Apart from being hosted in the beautiful city of Paris, France, IPP37 is also an event to remember for the wonderful exchange puzzles; most notably the exchange of not one, not two but three trick puzzle locks. Not your usual 3D printed, acrylic or wooden pseudo locks but solid metal and brass ones that are either the real thing or crafted to feel like a real lock.
My post here covers the 1st of these three puzzle locks and that is Shane Hales’ Haleslock 4. I already have the Haleslock 2 courtesy of Shane a while back and I was looking to his new offering. The Haleslock 4 was fellow puzzle blogger Allard Walker’s exchange puzzle. Like most of the exchange puzzles I receive, I would typically store them away and take out one at a time to play…whichever captures my fancy for the week. But not too long ago, a Facebook thread appeared on my social media feed which mentioned the Haleslock 4. And of course once I participated in the thread, I just had to take my copy out for a play. More of this below.
The Haleslock 4 is a typical looking brass padlock with a steel shackle of a normal size. Upon external examination, nothing unusual could be can be detected, even if it is obvious that some modification must have been carried out to a normal lock to make it a puzzle or trick lock. Additional touches include Allard’s initials at the top of the lock body and Shane’s squiggly signature on the side (can’t be seen from the photos sorry). The Haleslock 4 comes with a key that has a “+” cross-section and with a chain attached. I have never seen such a key before but the key didn’t look very out of whack for a padlock key. The “hole” for inserting the key is a “+” slot where the key should go in. Was the original lock like that or not? I can’t tell, but it certainly appeared that the Haleslock 4 fell within the class of trick locks where a normal off-the-shelf lock was modified into a trick or puzzle lock by the designer, much like a Danlock, and not a puzzle built ground up to resemble a real lock, the latter of the Popplock category.
As with all trick locks, I started with the obvious…insert the key and try to turn. For the first few attempts, the key would not turn. But having played with more than several trick locks over the years, I tried a couple of other tricks. And surprisingly, after less than a minute or so later, the shackle sprung free and I had solved the puzzle! This was too good to be true and I half suspected I had stumbled upon an unintended solution, which was the subject of of the Facebook discussion I mentioned earlier.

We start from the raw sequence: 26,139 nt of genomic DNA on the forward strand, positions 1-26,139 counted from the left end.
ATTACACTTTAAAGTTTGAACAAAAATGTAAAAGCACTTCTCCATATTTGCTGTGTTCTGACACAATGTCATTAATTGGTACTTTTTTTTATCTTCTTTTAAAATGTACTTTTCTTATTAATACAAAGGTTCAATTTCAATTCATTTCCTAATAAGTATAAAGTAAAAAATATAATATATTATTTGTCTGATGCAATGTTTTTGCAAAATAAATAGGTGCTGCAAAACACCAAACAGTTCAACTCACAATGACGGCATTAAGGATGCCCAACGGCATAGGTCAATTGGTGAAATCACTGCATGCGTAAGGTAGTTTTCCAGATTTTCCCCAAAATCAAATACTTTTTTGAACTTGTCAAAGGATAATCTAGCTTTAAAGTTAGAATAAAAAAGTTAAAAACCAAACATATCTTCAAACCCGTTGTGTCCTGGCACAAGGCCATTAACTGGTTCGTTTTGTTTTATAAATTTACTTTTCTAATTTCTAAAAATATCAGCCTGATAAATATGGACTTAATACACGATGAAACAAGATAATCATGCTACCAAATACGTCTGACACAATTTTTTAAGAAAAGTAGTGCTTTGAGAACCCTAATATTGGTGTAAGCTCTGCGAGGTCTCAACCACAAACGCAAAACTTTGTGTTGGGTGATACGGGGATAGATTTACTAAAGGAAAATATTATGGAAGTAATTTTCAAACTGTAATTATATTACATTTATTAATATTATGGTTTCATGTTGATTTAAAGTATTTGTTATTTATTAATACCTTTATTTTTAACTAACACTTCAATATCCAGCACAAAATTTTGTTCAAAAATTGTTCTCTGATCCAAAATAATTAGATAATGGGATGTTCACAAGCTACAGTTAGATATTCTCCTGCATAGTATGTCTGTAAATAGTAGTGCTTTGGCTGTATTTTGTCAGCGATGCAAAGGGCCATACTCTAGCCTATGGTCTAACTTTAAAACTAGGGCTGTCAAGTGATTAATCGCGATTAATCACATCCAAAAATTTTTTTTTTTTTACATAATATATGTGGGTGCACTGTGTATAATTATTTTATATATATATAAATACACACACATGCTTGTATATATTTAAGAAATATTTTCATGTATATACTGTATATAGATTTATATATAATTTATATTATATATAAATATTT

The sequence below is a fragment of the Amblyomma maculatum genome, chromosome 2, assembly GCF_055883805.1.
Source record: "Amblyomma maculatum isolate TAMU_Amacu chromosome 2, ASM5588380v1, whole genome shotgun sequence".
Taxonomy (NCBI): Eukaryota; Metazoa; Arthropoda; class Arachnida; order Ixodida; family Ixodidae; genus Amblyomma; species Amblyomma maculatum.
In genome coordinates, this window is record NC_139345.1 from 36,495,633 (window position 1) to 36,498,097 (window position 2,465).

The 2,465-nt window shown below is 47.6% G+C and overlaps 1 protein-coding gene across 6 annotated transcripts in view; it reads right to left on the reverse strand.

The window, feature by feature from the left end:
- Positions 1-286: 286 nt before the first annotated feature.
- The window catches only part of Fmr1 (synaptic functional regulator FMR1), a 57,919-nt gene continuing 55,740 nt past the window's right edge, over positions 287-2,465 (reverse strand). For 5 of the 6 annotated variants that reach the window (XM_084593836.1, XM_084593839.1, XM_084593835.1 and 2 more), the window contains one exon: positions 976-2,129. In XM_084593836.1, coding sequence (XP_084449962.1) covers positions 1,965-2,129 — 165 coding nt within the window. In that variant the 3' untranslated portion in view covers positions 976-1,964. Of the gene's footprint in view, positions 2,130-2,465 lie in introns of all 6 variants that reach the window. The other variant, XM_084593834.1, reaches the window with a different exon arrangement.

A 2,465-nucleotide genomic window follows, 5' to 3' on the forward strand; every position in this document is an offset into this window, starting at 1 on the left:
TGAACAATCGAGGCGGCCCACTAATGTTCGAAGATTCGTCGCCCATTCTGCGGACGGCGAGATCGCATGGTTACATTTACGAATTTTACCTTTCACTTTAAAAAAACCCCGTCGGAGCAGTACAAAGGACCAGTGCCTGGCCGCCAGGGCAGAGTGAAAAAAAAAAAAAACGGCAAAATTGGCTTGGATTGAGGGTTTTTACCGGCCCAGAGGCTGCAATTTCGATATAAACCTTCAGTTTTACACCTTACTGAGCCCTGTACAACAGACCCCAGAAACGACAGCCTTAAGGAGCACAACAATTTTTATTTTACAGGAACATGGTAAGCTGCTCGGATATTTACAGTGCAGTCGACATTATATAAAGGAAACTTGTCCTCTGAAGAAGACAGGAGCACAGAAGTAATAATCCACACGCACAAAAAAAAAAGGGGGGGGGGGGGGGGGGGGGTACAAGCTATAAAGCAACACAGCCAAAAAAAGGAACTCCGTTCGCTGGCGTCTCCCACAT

The intended (and correct) solution required a different way of solving and Allard even suggested in let in a drop of oil into the lock itself which will prevent the unintended solution – not sure how this would work. I also shot an email to Shane and he confirmed that there was a correct but much more challenging way of solving. Well, I have yet to find this solution even though I have enough info on what I need to do. I won’t divulge any more here so as not to create any spoilers. I will update this post once I make further progress on the Haleslock 4. But hey, I did open the lock after all!
Chinese Combination Locks
I was shown these two locks by a dear friend over a dinner party over the weekend. She had bought them in Hong Kong while she living there. She is not a puzzler and had no interest from a puzzle aspect, but she thought they looked interesting and matched some antique Chinese cupboards she had at home. And they were functional too as a tool to secure her cupboards. But they were in a locked state and she could not use them other than as vintage paperweights.
The lock came with stickers which apparently showed the combination for opening but the Chinese text had faded somewhat over the years. The right combination would spell out a Chinese proverb/phrase of sorts. So she could not get the locks to open and as there were 256 possible combinations, she enlisted the help of yours truly to unravel her problem.
These two Chinese locks are somewhat similar to our modern combination locks (the type where you press the correct 4 buttons etc)…except they used a rotating combination (similar to the book/movie Da Vinci Code’s Cryptex). I took a stab at the locks and to my surprise, I could actually feel my way around to unlocking the shackle…with trial and error, rotating the dials and gently pulling and pushing the shackle of course. Amazingly easier than the run of the mill combination padlock that one sees on luggage and suitcases.
Pretty nice as a collector’s item (there is a whole community of vintage lock collectors out there as well as puzzle/trick lock collectors) and functional too. And of course I took the necessary photos less I forget the combinations.